The home of the future is likely multigenerational. It will need to support imaginative, energetic kids, be a space of care and well-being for older people, and be a place of work, learning and leisure. It is fluid and evolving, and we believe technology can help us to meet those future needs while making the everyday life of the many a little more healthy, calm, and frictionless.

Imagining possible futures through speculative design and emerging technologies means we not only create an aspirational north star but close the imagination gap, enabling people to consider a future life at home with technology, in spaces that are more intuitive, playful and interactive.

‘It’s important to look forward in an active way because everything that becomes real is something that was once speculative in the past,’ says game developer and creative technologist Nicole He, who we partnered with to create the experiment, Invisible Roommates.

After two years of experimentation and digital proposals, we’re reflecting on how the array of surprising and hopeful responses from our partners has challenged our often preconceived approaches and methodologies to technological futures.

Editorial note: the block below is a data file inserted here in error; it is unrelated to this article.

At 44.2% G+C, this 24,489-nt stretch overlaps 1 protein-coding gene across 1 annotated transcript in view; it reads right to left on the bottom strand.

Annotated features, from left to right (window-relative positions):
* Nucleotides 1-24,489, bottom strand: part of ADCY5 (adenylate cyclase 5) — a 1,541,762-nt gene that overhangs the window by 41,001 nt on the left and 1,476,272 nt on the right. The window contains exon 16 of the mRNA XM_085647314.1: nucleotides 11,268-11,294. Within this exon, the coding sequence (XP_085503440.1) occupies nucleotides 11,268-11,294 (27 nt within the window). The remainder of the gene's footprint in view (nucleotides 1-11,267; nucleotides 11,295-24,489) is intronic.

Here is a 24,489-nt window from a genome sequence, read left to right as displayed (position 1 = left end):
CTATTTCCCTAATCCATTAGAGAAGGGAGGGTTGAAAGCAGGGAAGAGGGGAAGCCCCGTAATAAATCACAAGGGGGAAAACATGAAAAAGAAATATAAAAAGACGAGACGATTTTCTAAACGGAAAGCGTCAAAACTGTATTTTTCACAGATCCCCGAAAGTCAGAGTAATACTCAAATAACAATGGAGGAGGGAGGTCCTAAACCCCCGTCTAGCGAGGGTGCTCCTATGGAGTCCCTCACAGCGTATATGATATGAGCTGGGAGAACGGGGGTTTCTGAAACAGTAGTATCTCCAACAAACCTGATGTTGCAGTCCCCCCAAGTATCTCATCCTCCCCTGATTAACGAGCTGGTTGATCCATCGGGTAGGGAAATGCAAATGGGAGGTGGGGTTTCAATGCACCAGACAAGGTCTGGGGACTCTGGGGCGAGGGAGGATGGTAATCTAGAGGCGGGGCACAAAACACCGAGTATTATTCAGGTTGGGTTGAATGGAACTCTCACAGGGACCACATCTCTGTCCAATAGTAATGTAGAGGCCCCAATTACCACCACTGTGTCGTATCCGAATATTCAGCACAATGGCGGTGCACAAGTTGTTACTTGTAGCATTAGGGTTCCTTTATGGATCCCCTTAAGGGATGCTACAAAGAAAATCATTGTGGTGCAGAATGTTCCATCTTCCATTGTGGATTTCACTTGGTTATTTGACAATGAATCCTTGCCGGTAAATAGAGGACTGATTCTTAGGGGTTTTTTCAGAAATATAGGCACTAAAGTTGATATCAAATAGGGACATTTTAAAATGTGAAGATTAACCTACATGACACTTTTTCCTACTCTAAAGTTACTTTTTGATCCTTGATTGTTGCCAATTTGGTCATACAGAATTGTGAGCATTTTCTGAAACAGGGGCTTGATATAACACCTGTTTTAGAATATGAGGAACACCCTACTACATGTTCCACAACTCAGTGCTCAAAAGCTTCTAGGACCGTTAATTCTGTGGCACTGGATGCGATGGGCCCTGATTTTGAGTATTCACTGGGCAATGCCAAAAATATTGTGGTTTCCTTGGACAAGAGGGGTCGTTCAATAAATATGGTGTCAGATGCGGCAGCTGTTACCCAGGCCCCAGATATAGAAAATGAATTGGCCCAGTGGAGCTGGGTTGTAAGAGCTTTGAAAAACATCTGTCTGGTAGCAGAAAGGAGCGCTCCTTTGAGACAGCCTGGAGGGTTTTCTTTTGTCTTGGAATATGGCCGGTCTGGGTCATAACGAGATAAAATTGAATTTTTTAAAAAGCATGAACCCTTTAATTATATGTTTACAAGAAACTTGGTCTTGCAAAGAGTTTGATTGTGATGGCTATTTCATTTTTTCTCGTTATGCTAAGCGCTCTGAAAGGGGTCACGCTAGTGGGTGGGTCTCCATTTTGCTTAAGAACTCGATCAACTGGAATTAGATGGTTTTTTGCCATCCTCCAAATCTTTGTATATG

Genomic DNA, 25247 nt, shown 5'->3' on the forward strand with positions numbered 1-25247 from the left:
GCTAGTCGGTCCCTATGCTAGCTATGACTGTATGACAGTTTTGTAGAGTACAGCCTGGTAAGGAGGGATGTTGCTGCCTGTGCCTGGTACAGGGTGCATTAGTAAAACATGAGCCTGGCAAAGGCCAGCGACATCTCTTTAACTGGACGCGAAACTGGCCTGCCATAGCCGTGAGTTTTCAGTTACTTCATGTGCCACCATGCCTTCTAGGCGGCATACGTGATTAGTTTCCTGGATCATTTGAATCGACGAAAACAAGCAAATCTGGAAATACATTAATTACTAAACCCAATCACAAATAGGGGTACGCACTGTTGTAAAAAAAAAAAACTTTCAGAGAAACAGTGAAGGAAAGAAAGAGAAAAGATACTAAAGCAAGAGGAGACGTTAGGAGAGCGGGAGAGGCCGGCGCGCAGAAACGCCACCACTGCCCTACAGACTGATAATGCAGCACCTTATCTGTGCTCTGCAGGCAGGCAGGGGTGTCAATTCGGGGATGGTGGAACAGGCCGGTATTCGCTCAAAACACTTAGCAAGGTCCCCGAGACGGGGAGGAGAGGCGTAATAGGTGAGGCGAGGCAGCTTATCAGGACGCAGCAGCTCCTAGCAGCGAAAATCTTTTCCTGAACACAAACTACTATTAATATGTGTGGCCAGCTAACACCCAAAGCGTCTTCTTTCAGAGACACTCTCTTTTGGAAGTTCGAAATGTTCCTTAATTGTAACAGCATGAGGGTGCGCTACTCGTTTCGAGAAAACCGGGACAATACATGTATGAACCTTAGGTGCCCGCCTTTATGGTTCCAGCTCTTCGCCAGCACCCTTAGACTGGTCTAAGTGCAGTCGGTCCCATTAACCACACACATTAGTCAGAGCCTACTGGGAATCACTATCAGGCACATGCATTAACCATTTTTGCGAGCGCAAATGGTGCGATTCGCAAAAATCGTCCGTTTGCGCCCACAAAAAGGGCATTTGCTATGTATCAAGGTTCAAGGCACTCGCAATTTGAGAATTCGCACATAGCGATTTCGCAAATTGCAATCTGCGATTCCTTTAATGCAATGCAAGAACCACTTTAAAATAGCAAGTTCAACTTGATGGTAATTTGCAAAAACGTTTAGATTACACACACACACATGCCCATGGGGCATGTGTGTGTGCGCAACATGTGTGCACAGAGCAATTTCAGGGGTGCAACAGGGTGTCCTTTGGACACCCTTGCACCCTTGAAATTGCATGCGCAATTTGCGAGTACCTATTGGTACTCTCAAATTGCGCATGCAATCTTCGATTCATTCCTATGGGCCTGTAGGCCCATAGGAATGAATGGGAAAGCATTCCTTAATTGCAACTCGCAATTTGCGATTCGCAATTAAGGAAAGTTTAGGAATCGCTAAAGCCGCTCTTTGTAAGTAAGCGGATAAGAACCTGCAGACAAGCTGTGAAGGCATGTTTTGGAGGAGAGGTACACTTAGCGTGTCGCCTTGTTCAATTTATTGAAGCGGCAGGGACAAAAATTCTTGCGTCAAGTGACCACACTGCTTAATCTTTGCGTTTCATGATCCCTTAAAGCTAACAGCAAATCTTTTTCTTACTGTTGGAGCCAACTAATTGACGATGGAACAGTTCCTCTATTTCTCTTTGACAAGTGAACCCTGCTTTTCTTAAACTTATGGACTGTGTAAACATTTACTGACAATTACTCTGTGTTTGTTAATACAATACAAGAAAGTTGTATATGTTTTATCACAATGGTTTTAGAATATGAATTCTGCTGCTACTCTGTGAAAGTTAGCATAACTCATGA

How can we keep working together to build these future realities?

Bakken & Bæck — Techno Carpenter
What if algorithms could help design your next favourite chair?


Bakken & Bæck is a technology-driven design studio. Building digital products, brands and businesses, they help ambitious companies identify, explore and respond to new opportunities.

Iris Cuppen is a Rotterdam-based writer and researcher, currently working as a partner at Bakken & Bæck and a design theory lecturer at AKV St. Joost.

Christie Morgan is a London-based creative director, designer and digital artist, and was previously the founder of PITCH STUDIOS — a hybrid art/design studio with a deep interest in visual futures, digital and internet culture, web3 + phygital spaces. Morgan often uses her practice as an attempt to contextualise the fragmented, phygital world we participate in. She is a visiting lecturer at the London College of Fashion.

Nicole He is an independent game developer and creative technologist based in Brooklyn, New York. She previously worked as a creative technologist at Google Creative Lab and an outreach lead at Kickstarter, and is an adjunct faculty member at ITP at NYU.

Georgina McDonald heads up Everyday Experiments, a series of digital experiments by SPACE10 and IKEA, exploring ways to enhance our interactions with space and improve our everyday lives.

Ryan Sherman is a creative director exploring the intersection of design, storytelling and speculative futures. He works with creative and strategy at SPACE10.